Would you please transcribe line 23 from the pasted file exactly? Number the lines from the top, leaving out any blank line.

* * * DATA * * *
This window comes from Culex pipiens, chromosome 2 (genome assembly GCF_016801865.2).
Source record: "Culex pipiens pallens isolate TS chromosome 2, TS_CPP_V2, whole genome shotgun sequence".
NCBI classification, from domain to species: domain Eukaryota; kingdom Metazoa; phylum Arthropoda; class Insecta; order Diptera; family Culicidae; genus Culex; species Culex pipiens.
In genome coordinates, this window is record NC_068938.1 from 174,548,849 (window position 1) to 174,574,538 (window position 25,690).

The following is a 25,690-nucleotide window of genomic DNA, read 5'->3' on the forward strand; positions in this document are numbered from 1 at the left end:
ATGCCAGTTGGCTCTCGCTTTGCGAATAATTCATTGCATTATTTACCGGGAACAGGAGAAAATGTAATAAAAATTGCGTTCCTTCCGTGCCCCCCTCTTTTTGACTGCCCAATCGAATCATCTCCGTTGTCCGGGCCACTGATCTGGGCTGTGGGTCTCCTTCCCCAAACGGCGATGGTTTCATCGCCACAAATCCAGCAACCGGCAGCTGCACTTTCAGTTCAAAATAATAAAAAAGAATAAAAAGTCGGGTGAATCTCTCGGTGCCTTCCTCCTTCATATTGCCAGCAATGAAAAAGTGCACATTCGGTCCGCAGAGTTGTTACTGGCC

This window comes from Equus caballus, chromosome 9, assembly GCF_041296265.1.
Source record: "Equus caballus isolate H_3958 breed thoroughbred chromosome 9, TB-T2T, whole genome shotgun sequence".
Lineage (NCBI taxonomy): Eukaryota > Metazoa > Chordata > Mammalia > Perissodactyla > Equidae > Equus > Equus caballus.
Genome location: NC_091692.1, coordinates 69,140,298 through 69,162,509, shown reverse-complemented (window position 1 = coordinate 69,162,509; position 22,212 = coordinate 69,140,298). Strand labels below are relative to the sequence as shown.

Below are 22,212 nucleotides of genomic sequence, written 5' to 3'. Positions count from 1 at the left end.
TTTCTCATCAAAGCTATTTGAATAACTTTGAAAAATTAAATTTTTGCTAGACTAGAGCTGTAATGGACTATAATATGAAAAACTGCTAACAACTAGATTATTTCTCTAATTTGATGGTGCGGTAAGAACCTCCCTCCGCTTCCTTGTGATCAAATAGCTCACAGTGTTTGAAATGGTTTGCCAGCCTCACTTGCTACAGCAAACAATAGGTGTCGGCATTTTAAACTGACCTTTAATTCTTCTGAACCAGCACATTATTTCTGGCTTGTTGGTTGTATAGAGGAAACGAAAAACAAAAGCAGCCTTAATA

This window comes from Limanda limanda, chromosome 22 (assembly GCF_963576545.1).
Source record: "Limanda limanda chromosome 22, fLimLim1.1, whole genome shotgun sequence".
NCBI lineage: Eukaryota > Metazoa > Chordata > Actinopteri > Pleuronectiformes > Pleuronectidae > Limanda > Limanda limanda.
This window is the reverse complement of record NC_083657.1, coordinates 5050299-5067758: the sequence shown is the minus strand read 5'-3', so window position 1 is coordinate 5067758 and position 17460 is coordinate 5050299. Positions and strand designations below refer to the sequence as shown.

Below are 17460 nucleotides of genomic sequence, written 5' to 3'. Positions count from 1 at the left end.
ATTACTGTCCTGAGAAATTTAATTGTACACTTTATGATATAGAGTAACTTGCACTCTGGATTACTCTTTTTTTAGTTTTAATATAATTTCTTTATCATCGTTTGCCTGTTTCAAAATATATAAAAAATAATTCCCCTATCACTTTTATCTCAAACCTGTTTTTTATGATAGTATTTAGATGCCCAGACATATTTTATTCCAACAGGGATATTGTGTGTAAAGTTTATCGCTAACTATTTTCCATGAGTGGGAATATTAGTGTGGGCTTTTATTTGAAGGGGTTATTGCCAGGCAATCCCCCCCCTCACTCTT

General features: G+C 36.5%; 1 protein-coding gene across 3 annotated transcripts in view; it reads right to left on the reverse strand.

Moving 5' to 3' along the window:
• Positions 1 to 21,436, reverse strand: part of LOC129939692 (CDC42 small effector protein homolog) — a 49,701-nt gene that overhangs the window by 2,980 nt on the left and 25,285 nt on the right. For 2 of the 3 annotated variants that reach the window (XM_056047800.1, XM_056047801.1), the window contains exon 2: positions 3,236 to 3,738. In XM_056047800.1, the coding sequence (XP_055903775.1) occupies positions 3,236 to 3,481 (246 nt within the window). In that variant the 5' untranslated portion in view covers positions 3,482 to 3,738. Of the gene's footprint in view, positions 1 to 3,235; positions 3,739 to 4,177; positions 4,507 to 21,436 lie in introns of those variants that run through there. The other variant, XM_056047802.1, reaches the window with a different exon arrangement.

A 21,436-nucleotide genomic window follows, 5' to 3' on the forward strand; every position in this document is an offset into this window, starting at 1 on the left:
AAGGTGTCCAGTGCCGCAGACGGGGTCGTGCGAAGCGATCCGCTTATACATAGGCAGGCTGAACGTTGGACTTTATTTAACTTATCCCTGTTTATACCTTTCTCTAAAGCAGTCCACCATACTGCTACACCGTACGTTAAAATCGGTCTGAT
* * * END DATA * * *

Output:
AAGGTGTCCAGTGCCGCAGACGGGGTCGTGCGAAGCGATCCGCTTATACATAGGCAGGCTGAACGTTGGACTTTATTTAACTTATCCCTGTTTATACCTTTCTCTAAAGCAGTCCACCATACTGCTACACCGTACGTTAAAATCGGTCTGAT